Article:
Establishing a regional low-carbon fuel standard (LCFS) for 11 Northeast and Mid-Atlantic US states would not establish its proponent’s goals and would significantly increase gasoline prices and cause economic hardship, a study commissioned by the Consumer Energy Alliance concluded.
CEA asked Science Applications International Corp. (SAIC) to examine the matter after the Northeast States for Coordinated Air Use Management (NESCAUM) issued findings on Aug. 18 that establishing an LCFS in the states would save money over 10 years when oil prices were high and be near parity at low oil price levels.
Gasoline and diesel fuel would still be the dominant motor fuels in the region, but their use would decline by 4-9 billion gal/year as they were replaced by advanced biofuels, electricity, and natural gas, the group said. Transportation-related greenhouse gas emissions would fall 5-9%, and the LCFS would create “a small, but positive, impact on jobs, gross region impact, and disposable [personal] income within the region under a wide range of compliance scenarios,” NESCAUM said.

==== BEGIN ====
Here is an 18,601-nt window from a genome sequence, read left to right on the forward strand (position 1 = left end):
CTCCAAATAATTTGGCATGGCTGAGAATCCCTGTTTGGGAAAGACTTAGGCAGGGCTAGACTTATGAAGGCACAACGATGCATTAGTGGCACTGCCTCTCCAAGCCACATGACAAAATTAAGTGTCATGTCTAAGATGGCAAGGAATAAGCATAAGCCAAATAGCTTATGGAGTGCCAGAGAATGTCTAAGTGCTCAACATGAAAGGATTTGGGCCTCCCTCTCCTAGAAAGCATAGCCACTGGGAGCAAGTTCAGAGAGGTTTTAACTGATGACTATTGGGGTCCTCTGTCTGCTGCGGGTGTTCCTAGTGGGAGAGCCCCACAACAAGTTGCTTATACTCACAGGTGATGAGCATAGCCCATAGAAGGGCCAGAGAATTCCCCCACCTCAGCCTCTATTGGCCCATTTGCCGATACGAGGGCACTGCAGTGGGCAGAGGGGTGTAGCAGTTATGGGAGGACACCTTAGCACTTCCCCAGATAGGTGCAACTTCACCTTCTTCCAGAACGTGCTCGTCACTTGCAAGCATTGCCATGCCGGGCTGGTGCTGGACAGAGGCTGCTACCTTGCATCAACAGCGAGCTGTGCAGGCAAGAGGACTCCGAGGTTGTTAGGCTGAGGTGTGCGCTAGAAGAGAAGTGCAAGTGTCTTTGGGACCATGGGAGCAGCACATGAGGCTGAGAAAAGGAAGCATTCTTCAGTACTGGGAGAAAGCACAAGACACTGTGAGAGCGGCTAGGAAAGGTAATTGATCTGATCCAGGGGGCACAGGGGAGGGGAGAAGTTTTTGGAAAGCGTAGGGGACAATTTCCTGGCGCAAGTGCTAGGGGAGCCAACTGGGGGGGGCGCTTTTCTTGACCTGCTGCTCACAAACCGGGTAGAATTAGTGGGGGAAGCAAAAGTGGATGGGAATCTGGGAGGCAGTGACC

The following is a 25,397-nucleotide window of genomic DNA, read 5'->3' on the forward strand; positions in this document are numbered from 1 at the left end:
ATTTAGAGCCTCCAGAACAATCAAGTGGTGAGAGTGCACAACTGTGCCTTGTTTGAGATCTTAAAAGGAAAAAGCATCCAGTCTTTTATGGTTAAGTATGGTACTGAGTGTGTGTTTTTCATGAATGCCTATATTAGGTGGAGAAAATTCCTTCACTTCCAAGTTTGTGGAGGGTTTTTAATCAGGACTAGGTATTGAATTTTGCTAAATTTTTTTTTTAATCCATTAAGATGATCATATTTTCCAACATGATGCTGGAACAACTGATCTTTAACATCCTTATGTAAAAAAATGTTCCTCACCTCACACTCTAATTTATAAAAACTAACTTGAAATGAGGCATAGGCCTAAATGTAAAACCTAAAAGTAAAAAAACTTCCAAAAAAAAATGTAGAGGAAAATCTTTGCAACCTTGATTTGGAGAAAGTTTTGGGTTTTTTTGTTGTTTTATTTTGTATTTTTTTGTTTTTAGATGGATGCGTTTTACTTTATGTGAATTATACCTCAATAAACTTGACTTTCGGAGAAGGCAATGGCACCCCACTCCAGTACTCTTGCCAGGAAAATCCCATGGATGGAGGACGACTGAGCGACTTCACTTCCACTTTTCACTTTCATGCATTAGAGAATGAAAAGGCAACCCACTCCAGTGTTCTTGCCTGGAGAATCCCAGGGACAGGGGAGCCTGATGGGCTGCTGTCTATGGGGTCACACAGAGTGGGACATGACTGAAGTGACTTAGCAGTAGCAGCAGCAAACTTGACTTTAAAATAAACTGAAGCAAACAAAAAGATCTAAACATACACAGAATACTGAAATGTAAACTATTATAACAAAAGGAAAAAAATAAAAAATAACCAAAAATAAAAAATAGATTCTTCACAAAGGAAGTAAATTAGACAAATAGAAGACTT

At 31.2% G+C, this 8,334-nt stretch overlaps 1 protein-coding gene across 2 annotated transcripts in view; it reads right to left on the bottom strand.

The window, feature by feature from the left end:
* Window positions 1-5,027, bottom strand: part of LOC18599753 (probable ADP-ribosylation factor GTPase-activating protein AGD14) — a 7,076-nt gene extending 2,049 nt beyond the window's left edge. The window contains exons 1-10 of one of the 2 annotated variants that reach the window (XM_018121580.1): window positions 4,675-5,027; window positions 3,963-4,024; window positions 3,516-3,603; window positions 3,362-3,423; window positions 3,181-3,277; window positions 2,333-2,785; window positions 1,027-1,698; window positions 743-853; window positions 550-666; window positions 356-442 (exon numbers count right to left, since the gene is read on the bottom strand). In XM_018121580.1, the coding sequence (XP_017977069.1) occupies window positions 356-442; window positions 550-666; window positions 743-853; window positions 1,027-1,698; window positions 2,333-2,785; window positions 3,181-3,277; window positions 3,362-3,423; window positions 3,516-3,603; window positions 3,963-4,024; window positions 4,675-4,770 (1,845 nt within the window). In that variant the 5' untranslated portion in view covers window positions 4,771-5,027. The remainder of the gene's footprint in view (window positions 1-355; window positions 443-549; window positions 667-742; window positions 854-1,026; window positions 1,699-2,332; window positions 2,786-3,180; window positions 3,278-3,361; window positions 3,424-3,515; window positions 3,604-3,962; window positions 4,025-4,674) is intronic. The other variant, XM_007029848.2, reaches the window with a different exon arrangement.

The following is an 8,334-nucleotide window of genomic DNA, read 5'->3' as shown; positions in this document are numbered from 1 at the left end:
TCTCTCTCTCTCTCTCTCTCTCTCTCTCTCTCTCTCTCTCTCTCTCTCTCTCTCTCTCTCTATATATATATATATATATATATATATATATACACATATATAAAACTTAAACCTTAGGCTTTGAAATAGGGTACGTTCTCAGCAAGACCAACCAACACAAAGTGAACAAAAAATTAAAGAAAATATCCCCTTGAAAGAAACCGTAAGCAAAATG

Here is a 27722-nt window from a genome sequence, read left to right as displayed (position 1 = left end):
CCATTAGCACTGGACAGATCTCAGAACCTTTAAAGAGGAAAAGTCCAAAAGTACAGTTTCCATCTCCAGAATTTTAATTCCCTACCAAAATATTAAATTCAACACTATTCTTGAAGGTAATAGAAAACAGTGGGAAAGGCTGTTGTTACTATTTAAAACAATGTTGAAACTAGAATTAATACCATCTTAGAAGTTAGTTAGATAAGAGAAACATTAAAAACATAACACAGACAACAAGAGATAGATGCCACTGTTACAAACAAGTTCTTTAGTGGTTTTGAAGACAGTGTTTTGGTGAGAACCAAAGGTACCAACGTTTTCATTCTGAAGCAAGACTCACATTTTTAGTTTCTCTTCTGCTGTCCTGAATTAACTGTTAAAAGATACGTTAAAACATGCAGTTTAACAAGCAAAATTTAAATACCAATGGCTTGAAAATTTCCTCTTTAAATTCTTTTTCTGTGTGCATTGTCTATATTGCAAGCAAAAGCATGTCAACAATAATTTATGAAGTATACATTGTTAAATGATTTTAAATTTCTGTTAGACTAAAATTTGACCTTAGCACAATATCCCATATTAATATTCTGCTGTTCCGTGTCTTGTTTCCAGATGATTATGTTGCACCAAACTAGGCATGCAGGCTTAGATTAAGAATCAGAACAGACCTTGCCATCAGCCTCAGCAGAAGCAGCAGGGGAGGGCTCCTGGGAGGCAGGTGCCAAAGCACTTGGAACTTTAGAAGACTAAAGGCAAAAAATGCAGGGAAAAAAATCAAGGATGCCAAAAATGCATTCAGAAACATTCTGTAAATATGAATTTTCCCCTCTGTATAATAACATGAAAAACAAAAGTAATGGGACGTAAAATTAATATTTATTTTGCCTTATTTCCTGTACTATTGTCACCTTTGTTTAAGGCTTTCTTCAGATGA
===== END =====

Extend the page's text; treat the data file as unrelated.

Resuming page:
“We believed their analysis was not thorough, and their assumption that such a program could be put in place was flawed,” CEA Executive Vice-Pres. Michael Whatley said on Mar. 26. “We’ve spent the past several months preparing a study we are releasing today, which takes a hard look at [an LCFS’s potential impacts] in the Northeast and Mid-Atlantic states.”
He said NESCAUM, which has been considering the idea of a Northeast and Mid-Atlantic regional LCFS since 2009, has not developed a final proposal, so California’s LCFS was used as a model for the CEA-commissioned study. It found that NESCAUM’s goal of reducing transportation GHG emissions by 10% in the 11 states could not be achieved in the 2012-21 period “while sustaining the full energy needs of the states and the region.”
SAIC’s study also found that establishing an LCFS in the states would cost at least $306 billion and at least 147,000 jobs over 10 years. “Nominal gasoline prices would at least double, and diesel and jet fuel prices would increase by at least 18-23% by 2022 from 2012,” it added.
The new study also found that NESCAUM relied on flawed assumptions about the market’s ability to secure an adequate biofuels supply, the infrastructure needed to support the demand, and the projected replacement of existing vehicles, according to CEA.
“At a time when many Americans can barely afford to drive themselves to work, how can an ineffective, costly, and duplicative standard like an LCFS be the right choice for any state?” Whatley said. “NESCAUM’s regional LCFS [concept] is simply an unfeasible option.”
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